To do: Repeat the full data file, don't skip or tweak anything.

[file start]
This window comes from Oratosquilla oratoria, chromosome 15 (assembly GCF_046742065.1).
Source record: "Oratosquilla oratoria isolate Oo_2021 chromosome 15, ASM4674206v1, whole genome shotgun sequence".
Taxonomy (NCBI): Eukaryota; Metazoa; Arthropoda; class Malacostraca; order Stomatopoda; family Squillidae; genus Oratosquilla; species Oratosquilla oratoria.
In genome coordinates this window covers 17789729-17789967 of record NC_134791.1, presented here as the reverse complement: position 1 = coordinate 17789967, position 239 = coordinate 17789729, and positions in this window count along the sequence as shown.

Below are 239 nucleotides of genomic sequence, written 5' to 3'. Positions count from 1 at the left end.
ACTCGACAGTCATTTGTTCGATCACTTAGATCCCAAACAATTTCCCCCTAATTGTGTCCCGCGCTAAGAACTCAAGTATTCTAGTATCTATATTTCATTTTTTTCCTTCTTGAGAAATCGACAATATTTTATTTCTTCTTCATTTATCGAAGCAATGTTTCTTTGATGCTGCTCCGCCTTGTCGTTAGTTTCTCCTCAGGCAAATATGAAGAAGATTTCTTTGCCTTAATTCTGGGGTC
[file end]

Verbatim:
This window comes from Oratosquilla oratoria, chromosome 15 (assembly GCF_046742065.1).
Source record: "Oratosquilla oratoria isolate Oo_2021 chromosome 15, ASM4674206v1, whole genome shotgun sequence".
Taxonomy (NCBI): Eukaryota; Metazoa; Arthropoda; class Malacostraca; order Stomatopoda; family Squillidae; genus Oratosquilla; species Oratosquilla oratoria.
In genome coordinates this window covers 17789729-17789967 of record NC_134791.1, presented here as the reverse complement: position 1 = coordinate 17789967, position 239 = coordinate 17789729, and positions in this window count along the sequence as shown.

Below are 239 nucleotides of genomic sequence, written 5' to 3'. Positions count from 1 at the left end.
ACTCGACAGTCATTTGTTCGATCACTTAGATCCCAAACAATTTCCCCCTAATTGTGTCCCGCGCTAAGAACTCAAGTATTCTAGTATCTATATTTCATTTTTTTCCTTCTTGAGAAATCGACAATATTTTATTTCTTCTTCATTTATCGAAGCAATGTTTCTTTGATGCTGCTCCGCCTTGTCGTTAGTTTCTCCTCAGGCAAATATGAAGAAGATTTCTTTGCCTTAATTCTGGGGTC